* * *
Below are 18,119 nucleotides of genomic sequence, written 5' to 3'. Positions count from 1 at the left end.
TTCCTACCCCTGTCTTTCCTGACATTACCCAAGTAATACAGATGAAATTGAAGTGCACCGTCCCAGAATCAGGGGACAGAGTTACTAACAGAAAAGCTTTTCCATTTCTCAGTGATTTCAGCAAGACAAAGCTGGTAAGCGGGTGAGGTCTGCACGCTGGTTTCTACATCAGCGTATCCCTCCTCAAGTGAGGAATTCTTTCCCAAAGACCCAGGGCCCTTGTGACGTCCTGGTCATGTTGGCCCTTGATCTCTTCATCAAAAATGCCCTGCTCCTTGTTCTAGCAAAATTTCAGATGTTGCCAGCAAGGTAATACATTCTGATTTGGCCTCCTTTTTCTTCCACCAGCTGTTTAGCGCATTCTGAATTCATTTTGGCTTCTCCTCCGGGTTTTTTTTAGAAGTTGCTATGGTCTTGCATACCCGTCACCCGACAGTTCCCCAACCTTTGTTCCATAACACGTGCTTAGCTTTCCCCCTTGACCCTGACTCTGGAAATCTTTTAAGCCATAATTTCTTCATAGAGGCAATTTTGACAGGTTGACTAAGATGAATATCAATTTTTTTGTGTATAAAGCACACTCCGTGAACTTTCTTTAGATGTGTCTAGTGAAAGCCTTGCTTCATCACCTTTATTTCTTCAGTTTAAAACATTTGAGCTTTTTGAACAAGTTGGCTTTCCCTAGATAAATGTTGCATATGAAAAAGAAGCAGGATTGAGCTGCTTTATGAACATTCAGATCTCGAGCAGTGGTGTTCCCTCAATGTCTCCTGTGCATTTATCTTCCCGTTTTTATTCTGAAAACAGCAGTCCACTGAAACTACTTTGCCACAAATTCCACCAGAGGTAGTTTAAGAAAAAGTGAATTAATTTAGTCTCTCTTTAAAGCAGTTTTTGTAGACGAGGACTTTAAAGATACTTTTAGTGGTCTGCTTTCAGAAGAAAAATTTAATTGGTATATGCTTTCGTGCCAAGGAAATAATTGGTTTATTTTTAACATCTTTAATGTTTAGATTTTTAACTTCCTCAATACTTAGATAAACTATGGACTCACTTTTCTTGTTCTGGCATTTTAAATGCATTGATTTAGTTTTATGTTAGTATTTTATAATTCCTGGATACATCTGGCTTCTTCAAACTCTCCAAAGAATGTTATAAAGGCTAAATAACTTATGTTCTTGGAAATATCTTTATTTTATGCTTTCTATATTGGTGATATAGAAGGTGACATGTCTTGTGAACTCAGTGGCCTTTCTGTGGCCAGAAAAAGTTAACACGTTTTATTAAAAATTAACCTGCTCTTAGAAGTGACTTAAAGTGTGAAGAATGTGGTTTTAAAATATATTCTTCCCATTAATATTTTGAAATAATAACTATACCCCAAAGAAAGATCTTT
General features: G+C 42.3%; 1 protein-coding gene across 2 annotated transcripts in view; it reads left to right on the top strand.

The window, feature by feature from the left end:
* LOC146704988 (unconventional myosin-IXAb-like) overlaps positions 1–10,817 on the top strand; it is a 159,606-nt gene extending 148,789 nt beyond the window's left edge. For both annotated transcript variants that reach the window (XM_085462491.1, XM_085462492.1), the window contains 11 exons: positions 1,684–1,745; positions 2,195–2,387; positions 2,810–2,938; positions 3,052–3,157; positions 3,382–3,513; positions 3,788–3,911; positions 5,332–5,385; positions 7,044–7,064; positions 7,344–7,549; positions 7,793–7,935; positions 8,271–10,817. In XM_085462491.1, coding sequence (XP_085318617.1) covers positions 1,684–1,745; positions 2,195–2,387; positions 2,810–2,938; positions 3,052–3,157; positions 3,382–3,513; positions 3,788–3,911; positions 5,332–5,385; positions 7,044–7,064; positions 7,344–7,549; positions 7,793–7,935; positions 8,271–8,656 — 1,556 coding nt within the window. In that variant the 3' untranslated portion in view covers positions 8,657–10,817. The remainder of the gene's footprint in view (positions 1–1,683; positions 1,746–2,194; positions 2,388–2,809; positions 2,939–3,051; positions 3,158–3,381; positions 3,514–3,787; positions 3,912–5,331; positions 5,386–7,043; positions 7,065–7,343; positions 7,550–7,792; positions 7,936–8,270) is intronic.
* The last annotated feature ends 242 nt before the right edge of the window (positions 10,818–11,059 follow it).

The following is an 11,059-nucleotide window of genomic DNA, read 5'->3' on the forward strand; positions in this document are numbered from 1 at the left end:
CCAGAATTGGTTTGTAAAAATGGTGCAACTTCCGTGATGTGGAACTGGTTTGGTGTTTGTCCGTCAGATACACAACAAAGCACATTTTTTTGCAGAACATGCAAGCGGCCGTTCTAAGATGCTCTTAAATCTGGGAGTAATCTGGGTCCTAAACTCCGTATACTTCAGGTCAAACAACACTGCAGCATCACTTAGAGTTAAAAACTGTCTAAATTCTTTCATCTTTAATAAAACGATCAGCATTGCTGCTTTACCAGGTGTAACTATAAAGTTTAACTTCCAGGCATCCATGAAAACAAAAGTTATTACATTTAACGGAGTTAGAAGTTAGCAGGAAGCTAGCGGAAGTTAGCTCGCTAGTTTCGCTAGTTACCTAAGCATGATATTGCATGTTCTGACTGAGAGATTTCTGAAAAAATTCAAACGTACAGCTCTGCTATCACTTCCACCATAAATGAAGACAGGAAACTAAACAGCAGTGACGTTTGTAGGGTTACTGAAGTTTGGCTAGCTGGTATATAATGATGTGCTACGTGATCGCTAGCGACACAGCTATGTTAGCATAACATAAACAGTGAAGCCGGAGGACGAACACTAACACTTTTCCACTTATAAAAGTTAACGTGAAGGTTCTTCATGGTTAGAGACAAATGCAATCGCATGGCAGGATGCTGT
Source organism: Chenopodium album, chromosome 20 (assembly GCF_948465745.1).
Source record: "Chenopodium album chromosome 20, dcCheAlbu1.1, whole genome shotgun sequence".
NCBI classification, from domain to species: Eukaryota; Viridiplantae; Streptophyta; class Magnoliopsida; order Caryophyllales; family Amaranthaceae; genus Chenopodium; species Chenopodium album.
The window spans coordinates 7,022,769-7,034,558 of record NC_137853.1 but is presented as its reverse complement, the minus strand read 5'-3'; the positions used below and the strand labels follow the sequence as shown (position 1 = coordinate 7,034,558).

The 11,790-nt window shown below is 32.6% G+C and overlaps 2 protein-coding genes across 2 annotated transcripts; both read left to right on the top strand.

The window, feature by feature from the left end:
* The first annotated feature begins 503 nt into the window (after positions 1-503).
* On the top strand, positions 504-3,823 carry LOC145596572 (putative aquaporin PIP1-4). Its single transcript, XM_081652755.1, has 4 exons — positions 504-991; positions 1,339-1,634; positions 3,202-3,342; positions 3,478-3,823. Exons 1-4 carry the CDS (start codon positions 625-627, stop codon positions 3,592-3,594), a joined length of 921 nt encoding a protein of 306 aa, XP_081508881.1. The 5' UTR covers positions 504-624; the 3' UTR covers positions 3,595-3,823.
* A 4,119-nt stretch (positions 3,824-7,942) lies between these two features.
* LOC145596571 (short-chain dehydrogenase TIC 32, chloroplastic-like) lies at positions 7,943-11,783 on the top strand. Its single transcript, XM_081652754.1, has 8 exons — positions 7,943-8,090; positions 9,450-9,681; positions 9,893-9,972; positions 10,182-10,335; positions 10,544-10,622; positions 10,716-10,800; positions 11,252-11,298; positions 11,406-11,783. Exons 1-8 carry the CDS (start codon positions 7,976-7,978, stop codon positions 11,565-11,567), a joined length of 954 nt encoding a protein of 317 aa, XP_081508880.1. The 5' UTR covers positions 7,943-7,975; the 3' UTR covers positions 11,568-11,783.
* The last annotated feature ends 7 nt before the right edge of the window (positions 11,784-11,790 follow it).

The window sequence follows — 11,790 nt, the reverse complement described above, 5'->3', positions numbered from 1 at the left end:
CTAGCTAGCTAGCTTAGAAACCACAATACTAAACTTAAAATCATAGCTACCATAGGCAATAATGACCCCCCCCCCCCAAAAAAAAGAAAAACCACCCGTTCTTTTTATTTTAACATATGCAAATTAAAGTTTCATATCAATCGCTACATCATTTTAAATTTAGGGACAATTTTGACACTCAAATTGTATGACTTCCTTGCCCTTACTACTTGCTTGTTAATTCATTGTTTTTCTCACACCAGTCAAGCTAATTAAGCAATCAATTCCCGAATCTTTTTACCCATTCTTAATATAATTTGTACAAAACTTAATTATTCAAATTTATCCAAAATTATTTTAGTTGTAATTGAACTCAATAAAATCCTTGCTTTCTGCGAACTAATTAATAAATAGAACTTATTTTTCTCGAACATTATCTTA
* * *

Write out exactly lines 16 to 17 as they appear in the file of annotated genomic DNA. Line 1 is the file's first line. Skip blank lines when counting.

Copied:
* On the top strand, positions 504-3,823 carry LOC145596572 (putative aquaporin PIP1-4). Its single transcript, XM_081652755.1, has 4 exons — positions 504-991; positions 1,339-1,634; positions 3,202-3,342; positions 3,478-3,823. Exons 1-4 carry the CDS (start codon positions 625-627, stop codon positions 3,592-3,594), a joined length of 921 nt encoding a protein of 306 aa, XP_081508881.1. The 5' UTR covers positions 504-624; the 3' UTR covers positions 3,595-3,823.
* A 4,119-nt stretch (positions 3,824-7,942) lies between these two features.